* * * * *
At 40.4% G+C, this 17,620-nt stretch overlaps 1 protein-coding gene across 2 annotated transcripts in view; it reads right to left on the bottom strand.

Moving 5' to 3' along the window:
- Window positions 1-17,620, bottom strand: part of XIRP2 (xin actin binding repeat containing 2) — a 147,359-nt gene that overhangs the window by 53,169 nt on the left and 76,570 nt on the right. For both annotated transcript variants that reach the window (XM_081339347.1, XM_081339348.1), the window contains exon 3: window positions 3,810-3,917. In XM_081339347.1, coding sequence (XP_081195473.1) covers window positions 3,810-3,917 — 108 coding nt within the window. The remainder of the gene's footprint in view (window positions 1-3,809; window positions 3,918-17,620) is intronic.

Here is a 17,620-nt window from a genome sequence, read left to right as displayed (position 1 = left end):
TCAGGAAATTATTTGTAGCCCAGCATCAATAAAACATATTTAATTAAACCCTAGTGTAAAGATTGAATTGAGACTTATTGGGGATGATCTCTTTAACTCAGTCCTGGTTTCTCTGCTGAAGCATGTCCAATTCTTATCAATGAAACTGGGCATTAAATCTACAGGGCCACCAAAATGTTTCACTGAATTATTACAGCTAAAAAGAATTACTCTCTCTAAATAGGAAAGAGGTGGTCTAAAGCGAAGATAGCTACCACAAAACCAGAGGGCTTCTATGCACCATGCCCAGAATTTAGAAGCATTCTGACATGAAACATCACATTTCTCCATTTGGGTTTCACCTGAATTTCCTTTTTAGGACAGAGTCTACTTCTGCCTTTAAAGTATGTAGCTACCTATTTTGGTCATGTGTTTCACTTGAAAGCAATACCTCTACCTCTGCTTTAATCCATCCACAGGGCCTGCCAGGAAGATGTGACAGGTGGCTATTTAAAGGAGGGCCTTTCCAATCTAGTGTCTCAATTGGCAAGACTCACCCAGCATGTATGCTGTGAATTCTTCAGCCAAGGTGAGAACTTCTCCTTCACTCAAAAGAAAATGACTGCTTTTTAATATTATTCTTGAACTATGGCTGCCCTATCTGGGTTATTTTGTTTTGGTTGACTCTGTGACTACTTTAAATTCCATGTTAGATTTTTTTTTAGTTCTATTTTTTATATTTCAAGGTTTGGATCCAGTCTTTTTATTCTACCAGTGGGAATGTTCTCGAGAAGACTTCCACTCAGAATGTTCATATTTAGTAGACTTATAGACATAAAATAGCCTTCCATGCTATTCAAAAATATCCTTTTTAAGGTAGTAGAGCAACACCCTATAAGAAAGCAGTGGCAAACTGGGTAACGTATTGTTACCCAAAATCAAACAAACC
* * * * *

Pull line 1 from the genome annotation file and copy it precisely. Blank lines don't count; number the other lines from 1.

At 40.4% G+C, this 17,620-nt stretch overlaps 1 protein-coding gene across 2 annotated transcripts in view; it reads right to left on the bottom strand.